BOSTON--Hillary Rodham Clinton took a whirlwind tour of Boston Saturday, ending with a speech at a fundraiser celebrating the 125th anniversary of the Massachusetts College of Art (MassArt).
Clinton, addressing a friendly crowd of about 600 MassArt patrons at a $250-a-plate fundraiser, emphasized her belief in the importance of art in education and the role that public institutions like MassArt have in driving those goals.
"We have to stop and ask ourselves: Do we really understand the significance that art and culture play?" Clinton said.
"I'm looking forward to the day when there are no longer any acrimonious debates about whether, in the United States of America, the arts deserve public support," she added.
Clinton drew a warm response from her audience as she shared her trademark personal-encounter stories, focusing on students she had met who had been positively impacted by the arts. She said she believes firmly in the role the arts play as an alternative to guns, drugs and violence.
"Arts can light, if only given a chance," she said.
Clinton praised the MassArt benefactors for their contribution to what she called "a unique public institution." Because private funds may not be sufficient, Clinton said, public investment remains crucial to the future of the arts in the nation.
The $700,000 raised at the fundraiser will go toward the "transformation of the college's North Hall into a dynamic, multi-function facility," according to printed remarks from MassArt President Kay Sloan.
Calling former presidents Abraham Lincoln, Franklin D. Roosevelt '04 and John F. Kennedy '40 defenders of the arts, Clinton said the President's Millennium Council is doing important work to continue this tradition.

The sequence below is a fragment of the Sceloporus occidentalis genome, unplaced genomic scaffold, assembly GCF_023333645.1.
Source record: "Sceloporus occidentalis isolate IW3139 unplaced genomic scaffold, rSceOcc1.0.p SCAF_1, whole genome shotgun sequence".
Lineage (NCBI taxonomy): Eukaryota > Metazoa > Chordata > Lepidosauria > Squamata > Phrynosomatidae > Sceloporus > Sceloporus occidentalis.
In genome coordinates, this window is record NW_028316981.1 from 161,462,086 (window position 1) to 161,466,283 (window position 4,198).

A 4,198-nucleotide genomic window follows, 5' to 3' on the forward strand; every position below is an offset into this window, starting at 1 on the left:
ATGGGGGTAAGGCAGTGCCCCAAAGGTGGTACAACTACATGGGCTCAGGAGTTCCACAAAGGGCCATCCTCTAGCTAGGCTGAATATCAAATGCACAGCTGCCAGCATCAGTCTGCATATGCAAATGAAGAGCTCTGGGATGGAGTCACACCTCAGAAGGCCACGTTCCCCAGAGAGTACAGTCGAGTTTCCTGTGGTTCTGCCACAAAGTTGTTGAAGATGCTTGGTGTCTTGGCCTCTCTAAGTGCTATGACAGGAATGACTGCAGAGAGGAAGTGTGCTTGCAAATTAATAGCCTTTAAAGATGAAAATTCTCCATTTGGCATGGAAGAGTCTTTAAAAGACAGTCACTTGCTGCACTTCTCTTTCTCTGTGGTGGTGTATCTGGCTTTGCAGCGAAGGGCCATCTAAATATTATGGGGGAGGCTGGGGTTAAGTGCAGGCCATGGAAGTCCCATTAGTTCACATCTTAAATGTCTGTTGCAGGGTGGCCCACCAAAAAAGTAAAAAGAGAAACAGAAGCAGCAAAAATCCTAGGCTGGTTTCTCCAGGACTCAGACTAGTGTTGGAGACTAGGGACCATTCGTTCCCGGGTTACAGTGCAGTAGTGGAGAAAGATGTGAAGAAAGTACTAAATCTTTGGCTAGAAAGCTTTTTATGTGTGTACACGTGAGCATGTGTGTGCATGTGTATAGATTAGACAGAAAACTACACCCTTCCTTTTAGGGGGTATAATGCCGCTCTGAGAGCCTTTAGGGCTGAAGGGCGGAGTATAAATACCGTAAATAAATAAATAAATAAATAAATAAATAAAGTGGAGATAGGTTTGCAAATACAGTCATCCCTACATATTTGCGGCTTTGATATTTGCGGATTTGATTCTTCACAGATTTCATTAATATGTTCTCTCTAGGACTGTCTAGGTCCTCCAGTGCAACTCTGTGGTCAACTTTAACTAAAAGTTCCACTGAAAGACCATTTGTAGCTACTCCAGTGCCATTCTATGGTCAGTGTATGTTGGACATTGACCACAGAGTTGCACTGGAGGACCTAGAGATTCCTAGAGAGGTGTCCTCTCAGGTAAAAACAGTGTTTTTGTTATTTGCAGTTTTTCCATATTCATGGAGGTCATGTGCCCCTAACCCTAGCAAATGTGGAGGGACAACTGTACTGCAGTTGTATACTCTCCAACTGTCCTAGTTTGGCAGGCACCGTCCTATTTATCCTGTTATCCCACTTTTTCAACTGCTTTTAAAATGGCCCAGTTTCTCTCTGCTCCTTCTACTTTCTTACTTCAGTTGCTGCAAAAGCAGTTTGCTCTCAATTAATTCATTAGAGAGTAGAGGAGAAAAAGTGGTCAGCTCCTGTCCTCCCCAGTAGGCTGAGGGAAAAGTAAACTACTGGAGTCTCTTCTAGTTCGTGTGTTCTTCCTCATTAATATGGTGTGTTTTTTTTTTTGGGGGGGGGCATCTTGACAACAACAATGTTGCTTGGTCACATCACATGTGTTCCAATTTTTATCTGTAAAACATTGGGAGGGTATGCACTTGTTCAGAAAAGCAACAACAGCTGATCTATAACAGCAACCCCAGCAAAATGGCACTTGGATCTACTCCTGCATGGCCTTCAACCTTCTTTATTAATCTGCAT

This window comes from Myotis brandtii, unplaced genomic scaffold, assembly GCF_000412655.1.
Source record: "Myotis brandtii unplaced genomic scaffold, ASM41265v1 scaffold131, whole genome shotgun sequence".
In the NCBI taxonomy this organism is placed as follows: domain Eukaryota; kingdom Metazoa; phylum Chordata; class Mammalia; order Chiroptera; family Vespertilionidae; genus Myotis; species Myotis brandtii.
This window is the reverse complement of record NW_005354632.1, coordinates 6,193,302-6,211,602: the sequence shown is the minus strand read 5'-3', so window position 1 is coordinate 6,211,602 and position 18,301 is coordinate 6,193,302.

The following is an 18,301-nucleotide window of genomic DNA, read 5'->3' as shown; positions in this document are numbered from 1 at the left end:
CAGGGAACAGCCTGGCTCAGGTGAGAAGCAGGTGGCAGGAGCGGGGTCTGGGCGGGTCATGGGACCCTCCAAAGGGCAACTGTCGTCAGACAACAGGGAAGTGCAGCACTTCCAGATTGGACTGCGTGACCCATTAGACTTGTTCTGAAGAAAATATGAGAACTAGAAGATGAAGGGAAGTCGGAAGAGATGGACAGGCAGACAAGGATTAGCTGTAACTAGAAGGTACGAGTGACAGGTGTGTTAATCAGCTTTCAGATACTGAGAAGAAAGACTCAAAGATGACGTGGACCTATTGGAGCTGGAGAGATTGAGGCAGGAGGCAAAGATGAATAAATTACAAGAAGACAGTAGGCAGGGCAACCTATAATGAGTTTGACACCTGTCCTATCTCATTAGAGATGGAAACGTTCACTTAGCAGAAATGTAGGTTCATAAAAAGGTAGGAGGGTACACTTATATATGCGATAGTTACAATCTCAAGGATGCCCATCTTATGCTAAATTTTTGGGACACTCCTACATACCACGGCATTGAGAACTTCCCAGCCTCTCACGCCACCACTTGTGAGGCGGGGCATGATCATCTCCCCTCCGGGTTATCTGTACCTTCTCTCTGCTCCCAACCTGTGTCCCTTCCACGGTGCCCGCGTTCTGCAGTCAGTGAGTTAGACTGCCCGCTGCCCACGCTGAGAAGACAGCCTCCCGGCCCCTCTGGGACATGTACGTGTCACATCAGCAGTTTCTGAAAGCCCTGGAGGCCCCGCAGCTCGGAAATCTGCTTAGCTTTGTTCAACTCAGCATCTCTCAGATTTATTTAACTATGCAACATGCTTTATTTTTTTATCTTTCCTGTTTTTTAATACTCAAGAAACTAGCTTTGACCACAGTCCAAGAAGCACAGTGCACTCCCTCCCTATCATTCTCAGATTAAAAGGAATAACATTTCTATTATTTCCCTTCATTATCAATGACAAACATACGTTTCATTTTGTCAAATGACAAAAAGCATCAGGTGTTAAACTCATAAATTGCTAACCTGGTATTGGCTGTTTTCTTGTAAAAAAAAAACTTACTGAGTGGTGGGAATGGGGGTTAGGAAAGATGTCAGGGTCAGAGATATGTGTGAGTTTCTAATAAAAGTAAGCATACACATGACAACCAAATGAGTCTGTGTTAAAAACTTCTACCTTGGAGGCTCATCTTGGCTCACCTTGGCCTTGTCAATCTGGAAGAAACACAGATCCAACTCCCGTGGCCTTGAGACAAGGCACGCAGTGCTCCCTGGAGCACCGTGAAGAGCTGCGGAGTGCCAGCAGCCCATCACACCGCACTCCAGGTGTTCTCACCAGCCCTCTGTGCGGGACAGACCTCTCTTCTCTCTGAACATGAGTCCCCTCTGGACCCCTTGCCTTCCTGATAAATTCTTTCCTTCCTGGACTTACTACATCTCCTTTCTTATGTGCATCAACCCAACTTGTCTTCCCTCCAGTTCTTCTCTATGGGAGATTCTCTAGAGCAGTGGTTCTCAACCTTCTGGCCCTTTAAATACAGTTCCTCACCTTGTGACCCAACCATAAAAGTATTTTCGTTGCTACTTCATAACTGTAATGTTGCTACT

"It is one of my hopes that we will have a renaissance of the arts, particularly in arts education," Clinton said.
Earlier in the day Clinton visited two historic Boston sites as part of her ongoing "Save America's Treasures" campaign.
She mentioned both of the visits in her MassArt Speech.
The first was to the Henry Wadsworth Longfellow House in Cambridge at 105 Brattle St. The house was once headquarters for General George Washington and later home to Longfellow, a renowned poet, scholar and educator.
"I felt overwhelmed," Clinton told the Associated Press while touring with Sen. Edward M. Kennedy '54-'56 (D-Mass.) and Poet Laureate Robert Pinsky. "We have a lot of work to do to make sure this house can convey what happened here," she said.
Her second visit was to the African Meeting House on Beacon Hill, the oldest-standing African-American church in the U.S.